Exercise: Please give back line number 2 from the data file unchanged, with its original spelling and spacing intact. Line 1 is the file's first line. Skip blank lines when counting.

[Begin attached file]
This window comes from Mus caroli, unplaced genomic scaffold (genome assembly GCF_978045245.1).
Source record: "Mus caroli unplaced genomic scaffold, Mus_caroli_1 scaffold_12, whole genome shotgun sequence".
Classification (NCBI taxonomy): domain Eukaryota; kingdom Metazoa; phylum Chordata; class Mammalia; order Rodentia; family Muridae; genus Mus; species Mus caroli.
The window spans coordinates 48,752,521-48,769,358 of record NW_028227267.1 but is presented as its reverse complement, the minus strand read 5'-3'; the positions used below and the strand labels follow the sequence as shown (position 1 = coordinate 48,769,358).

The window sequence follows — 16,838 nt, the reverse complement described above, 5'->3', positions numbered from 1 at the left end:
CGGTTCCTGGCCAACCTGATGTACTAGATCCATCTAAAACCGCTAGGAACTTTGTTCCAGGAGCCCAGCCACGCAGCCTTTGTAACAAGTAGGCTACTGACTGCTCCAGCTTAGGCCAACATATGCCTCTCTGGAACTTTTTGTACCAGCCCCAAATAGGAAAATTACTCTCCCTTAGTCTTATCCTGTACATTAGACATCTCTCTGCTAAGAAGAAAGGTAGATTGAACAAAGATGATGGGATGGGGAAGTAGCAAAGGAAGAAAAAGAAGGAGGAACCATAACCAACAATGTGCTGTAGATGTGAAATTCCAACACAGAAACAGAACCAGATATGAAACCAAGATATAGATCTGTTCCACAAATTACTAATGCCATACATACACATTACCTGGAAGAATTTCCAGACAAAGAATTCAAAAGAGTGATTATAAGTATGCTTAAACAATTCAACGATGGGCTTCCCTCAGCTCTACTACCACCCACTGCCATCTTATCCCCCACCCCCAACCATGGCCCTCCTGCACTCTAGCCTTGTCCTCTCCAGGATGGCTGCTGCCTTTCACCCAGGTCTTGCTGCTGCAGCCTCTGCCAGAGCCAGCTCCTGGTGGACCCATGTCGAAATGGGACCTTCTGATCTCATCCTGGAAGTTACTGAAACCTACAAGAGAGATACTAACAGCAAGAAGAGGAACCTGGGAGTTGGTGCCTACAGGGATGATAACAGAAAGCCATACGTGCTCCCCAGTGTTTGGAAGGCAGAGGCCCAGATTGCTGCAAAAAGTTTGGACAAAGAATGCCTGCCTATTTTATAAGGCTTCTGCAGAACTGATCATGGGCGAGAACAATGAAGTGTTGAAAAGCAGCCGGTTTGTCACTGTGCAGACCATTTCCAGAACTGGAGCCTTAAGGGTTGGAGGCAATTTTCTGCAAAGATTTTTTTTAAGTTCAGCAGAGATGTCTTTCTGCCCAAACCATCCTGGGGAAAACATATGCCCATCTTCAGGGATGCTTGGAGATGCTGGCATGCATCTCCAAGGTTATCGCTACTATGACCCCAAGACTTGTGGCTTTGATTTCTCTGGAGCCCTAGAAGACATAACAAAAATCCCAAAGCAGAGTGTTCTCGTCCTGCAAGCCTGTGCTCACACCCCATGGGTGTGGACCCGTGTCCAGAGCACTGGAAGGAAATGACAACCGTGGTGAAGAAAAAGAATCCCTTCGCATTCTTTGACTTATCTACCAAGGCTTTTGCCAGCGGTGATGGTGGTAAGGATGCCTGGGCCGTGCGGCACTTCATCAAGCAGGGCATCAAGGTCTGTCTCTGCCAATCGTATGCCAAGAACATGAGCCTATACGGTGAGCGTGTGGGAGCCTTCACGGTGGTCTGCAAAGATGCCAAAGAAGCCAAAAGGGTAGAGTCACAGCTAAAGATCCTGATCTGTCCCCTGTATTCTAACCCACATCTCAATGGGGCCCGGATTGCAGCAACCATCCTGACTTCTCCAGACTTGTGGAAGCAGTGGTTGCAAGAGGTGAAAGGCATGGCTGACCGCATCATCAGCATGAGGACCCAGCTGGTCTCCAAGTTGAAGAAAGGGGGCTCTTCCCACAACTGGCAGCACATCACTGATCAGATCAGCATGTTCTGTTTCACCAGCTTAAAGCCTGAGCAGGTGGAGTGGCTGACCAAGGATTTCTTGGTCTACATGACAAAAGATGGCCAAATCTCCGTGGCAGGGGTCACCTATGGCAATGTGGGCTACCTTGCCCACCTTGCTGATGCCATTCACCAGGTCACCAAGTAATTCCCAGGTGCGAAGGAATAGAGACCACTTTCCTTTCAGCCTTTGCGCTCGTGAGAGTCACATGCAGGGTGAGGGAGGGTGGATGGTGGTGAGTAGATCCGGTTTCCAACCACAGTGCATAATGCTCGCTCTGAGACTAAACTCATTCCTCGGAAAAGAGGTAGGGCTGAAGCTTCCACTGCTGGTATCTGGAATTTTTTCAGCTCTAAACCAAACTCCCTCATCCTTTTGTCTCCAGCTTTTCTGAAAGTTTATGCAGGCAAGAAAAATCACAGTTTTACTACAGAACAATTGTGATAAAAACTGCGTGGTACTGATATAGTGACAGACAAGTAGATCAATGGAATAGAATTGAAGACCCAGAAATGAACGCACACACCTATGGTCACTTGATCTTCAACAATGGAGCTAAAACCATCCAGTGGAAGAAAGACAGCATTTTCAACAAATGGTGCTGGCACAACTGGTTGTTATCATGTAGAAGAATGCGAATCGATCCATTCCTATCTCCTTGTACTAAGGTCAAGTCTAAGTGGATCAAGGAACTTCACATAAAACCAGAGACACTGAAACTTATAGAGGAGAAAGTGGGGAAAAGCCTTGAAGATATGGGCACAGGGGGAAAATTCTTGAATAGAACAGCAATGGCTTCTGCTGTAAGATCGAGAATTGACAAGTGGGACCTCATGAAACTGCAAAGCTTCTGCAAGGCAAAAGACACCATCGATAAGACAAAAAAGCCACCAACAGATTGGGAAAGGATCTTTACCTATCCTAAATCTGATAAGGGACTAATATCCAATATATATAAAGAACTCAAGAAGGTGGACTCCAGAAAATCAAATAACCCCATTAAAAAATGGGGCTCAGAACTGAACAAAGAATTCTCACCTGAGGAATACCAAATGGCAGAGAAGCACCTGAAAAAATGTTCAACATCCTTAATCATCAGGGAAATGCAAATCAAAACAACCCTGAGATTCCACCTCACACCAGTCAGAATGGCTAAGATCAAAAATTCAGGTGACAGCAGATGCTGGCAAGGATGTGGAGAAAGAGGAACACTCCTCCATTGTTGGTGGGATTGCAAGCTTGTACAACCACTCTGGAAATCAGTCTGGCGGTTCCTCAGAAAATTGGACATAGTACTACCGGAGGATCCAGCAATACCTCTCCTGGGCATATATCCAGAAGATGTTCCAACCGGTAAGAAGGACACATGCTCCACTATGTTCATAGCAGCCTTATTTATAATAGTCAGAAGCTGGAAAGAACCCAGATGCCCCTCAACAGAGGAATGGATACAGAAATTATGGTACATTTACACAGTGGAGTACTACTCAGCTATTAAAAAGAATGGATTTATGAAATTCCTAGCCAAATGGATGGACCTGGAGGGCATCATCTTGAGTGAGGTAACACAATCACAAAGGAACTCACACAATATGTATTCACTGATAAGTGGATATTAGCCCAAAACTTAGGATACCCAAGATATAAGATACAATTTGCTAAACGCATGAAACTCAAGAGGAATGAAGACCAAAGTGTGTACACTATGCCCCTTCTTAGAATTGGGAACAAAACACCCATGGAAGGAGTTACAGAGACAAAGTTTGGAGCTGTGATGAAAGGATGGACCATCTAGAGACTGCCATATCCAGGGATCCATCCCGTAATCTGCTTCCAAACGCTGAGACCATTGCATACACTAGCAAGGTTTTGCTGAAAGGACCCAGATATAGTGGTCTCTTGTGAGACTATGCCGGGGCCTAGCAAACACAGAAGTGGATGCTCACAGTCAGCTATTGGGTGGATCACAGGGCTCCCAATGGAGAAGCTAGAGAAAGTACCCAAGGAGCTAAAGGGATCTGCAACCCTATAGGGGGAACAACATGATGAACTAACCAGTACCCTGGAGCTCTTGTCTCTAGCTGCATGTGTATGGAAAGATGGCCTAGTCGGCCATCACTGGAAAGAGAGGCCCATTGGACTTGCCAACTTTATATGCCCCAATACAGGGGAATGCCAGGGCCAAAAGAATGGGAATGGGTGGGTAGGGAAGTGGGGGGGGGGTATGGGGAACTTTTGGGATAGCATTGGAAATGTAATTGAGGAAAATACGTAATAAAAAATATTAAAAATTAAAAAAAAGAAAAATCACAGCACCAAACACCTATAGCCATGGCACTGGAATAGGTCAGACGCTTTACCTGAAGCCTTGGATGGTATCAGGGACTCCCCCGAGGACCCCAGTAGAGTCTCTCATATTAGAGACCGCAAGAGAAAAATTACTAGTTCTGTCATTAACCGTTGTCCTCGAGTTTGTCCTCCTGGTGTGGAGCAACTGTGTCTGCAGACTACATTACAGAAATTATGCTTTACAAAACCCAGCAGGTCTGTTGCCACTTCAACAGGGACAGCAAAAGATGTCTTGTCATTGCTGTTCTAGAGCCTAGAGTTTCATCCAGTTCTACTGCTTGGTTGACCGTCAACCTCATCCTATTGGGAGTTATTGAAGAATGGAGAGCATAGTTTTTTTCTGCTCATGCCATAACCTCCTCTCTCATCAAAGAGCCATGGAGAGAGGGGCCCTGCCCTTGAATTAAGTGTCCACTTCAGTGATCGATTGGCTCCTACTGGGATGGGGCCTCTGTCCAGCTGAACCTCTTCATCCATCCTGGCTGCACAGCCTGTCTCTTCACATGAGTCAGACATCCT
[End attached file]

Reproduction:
Source record: "Mus caroli unplaced genomic scaffold, Mus_caroli_1 scaffold_12, whole genome shotgun sequence".